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Scotland Travel Guide

From towering mountains and mysterious lochs to historic castles tucked-away in the Highlands, Scotland is filled with experiences waiting to be discovered. This small, but mighty country harbours some of the friendliest and most down-to-earth people who welcome visitors with open arms. So, whether you're a lover of the great outdoors or a history fanatic, we can assure that Scotland has it all.

The Highlights

  • Edinburgh

    Scotland’s capital is romantic, glamorous and is most certainly dramatic. Complete with a backdrop of spires and castles, rolling hills and Arthur’s Seat looking out towards the sea – Edinburgh is impossibly handsome. Here you will find traditional style pubs and taverns, quirky shops and plenty of hidden corners that are calling to be explored.

  • Stirling Castle

    Forget what you saw in Mel Gibson’s iconic film ‘Braveheart’ that reenacts the battle for Scottish independence. A visit to Stirling Castle offers an authentic slice of history and presents commanding views from the top. History-lovers will enjoy walking through the vast Great Hall and marvel at the many relics and artefacts that played a significant role in shaping the history of Scotland.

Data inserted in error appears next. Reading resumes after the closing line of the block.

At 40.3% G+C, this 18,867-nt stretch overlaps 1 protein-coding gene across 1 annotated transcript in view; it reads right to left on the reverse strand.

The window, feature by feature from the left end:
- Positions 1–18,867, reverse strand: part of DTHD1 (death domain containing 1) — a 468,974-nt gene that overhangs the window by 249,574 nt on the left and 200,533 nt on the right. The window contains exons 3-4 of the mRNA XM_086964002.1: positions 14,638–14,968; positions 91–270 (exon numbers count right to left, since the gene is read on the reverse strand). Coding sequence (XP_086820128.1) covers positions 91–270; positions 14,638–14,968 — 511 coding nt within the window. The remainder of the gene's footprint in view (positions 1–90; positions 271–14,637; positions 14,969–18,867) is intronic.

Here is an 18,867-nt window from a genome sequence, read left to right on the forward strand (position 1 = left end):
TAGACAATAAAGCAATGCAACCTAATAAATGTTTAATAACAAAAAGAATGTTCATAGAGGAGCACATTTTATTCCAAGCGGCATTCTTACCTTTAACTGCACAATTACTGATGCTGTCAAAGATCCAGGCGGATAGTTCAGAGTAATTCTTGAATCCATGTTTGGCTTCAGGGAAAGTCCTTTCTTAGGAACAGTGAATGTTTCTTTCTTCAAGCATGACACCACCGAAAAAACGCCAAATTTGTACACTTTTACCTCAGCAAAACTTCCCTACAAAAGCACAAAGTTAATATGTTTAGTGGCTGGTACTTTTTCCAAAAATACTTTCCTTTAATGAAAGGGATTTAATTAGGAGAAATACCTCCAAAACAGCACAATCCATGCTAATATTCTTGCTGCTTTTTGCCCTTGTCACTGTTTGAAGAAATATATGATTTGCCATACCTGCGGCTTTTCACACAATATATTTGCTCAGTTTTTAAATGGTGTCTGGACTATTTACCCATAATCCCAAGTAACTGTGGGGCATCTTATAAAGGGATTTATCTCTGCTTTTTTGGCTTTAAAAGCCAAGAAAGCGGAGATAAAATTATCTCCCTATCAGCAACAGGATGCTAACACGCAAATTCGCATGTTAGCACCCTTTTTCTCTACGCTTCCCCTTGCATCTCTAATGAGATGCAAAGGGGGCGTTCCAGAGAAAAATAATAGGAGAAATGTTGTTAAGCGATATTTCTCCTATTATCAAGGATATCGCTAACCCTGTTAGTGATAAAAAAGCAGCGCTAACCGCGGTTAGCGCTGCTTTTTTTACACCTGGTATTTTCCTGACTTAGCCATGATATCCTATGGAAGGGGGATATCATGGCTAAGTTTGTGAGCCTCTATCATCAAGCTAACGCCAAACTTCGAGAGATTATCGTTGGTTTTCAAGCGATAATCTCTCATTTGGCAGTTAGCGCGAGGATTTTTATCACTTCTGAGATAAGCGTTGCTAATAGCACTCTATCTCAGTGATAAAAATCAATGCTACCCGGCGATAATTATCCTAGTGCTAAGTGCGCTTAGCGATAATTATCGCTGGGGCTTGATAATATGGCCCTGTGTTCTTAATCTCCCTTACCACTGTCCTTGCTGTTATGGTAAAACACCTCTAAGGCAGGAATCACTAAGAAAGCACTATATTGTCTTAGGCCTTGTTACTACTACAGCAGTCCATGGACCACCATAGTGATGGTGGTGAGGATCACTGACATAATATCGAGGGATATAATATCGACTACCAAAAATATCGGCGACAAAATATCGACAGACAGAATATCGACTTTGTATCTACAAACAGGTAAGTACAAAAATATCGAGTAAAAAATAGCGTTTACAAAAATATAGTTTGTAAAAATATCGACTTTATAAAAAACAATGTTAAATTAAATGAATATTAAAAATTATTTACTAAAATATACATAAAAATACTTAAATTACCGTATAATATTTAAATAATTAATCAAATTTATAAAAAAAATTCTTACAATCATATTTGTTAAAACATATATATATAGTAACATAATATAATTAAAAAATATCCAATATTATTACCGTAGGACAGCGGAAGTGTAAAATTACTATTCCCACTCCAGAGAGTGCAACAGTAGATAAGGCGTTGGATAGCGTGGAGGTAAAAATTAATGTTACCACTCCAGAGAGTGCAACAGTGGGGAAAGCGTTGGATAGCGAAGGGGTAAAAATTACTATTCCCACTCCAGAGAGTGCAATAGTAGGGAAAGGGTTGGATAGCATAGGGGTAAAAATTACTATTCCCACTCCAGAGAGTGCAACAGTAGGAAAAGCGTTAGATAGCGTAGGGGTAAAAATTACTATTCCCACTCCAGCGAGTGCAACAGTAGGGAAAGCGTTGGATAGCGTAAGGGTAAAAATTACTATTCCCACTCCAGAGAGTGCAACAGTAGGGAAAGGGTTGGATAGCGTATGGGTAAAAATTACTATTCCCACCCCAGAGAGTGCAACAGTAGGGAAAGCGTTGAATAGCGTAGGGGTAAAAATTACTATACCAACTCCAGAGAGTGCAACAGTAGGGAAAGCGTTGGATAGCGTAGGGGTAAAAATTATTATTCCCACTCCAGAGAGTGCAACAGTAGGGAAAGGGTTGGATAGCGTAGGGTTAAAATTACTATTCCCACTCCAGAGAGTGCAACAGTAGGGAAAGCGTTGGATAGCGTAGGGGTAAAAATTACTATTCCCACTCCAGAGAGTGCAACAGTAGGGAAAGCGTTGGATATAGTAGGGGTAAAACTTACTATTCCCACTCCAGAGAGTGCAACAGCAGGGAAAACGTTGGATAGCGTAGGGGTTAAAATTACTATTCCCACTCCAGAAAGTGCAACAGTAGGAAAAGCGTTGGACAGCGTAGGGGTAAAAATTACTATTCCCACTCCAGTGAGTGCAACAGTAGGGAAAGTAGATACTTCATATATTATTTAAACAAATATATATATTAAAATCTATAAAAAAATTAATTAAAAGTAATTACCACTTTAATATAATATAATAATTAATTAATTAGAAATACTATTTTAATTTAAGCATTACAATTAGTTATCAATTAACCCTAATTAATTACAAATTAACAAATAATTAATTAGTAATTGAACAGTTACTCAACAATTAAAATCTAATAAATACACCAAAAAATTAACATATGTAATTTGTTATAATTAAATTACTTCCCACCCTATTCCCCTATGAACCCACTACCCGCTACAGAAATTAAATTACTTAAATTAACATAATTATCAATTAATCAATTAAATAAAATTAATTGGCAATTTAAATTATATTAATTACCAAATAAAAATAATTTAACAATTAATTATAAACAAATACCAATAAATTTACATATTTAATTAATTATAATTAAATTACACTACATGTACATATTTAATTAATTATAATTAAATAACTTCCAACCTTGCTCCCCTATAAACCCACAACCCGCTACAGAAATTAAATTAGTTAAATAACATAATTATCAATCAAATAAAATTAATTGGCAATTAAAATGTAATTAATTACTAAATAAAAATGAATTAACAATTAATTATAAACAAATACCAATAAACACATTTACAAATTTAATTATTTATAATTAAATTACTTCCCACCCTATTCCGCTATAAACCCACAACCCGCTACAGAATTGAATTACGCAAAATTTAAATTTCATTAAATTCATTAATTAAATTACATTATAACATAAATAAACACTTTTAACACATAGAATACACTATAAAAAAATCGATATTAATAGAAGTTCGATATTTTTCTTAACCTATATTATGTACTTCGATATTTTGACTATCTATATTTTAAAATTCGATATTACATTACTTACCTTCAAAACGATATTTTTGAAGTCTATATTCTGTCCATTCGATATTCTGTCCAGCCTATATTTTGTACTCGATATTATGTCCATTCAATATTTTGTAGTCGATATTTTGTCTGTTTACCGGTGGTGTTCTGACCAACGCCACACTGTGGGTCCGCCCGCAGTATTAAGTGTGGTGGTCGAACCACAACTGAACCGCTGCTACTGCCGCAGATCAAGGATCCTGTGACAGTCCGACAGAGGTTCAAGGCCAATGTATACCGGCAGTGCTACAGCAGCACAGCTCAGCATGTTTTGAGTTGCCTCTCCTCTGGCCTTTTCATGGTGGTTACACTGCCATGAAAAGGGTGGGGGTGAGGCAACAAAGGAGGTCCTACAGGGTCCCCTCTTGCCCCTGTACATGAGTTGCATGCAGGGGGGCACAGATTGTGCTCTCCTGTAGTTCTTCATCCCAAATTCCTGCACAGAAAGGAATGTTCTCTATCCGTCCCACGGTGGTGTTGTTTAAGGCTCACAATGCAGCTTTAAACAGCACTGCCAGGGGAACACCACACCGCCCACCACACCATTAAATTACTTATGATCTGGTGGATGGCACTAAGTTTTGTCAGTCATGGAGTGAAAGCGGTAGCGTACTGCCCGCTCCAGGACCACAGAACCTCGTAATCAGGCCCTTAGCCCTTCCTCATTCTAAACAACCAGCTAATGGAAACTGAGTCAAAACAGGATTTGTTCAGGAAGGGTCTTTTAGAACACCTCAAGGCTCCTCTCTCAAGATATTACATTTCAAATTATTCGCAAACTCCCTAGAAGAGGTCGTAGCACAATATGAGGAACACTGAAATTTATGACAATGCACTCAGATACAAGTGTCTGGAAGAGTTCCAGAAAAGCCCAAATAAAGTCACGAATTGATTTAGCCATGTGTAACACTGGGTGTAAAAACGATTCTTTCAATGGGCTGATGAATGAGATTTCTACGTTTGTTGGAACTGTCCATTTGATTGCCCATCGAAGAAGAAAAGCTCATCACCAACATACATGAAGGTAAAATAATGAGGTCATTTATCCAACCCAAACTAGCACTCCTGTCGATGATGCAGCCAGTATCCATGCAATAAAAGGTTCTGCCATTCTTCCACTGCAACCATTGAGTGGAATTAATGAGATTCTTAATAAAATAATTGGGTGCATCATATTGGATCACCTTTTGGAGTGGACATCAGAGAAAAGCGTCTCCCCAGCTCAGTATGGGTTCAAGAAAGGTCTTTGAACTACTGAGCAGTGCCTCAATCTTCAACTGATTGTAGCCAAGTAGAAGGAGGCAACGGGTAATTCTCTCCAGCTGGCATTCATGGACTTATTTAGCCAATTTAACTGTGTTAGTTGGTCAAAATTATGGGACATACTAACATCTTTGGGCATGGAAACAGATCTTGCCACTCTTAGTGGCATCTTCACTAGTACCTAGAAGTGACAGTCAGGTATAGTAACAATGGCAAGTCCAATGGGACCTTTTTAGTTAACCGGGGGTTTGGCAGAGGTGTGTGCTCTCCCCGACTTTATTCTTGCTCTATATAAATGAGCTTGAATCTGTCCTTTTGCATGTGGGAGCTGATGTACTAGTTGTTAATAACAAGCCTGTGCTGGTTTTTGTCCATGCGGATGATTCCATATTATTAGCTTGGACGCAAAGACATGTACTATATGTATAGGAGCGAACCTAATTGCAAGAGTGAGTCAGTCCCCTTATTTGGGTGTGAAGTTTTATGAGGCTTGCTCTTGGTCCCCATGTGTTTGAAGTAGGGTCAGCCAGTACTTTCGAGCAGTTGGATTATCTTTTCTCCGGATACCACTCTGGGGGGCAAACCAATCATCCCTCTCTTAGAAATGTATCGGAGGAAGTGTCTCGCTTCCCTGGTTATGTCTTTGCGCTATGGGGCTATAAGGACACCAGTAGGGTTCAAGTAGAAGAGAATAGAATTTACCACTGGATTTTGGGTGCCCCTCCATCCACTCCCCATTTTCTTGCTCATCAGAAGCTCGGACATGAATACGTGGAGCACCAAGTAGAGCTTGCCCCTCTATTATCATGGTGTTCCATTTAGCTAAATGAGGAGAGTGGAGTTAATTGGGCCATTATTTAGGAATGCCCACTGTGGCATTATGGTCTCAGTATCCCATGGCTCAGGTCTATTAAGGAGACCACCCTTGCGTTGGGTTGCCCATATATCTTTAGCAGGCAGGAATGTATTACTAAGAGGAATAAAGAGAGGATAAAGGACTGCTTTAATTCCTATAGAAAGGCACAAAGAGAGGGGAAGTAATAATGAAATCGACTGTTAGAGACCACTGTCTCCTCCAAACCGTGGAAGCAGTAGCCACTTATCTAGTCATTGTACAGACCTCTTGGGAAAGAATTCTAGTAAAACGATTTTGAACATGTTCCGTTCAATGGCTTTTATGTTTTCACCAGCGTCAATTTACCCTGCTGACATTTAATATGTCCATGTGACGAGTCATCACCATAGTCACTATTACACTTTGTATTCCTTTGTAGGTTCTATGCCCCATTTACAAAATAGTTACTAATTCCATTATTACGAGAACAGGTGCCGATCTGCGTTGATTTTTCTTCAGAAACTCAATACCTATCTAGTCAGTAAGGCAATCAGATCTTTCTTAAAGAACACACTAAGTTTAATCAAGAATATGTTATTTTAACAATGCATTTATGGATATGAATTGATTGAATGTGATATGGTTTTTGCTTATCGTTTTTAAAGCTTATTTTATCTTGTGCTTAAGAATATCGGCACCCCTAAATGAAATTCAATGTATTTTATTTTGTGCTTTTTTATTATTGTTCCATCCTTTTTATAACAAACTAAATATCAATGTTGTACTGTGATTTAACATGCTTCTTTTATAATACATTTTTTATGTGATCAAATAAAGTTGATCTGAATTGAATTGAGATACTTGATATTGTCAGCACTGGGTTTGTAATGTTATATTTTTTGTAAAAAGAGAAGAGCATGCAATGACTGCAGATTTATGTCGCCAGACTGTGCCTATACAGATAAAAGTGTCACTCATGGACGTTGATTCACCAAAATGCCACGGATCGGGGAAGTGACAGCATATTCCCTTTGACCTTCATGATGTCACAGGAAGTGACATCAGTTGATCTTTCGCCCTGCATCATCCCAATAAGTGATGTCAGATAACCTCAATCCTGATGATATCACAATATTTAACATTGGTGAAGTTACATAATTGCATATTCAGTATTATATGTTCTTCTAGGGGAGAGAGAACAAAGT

• Callanish Stones

    Erected in the Neolithic era, no one really knows how the Callanish Stones came to form one of the most complete rock circles in Britain. What we do know, however, is that this mysterious formation is worth your time and attention when travelling through Scotland. Located by Loch Roag overlooking the surrounding rugged terrain, this is an incredible place for history buffs to visit.

  • Glasgow

    Glasgow is the modern hub of Scotland and offers a lively bar scene to keep you entertained plus trendy boutiques to rival the likes of those in Edinburgh. Spend your days exploring the Glasgow Cathedral, the Riverside Museum or the Glasgow Science Centre and more. At night, take time to get acquainted with indulgent Scottish cuisine and the Glasgow food scene.

  • Orkney

    This is your chance to explore dramatic landscapes and towns steeped in rich Viking history that delivers on every level. Explore the Maeshowe tomb, the mysterious Skara Brae Neolithic village and the Ring of Brodgar. With its amazing vistas and vast landscapes at your fingertips, Orkney is certainly not to be missed.

  • The Isle of Skye

    Make your way along the meandering coastal roads to the Isle of Skye where unforgettable views can be found at every turn. Focus your camera lenses on the postcard-worthy good views and soul-stirring Scottish scenery. This gem of Scotland and the largest of the Hebrides Islands and exemplifies the beauty of the region.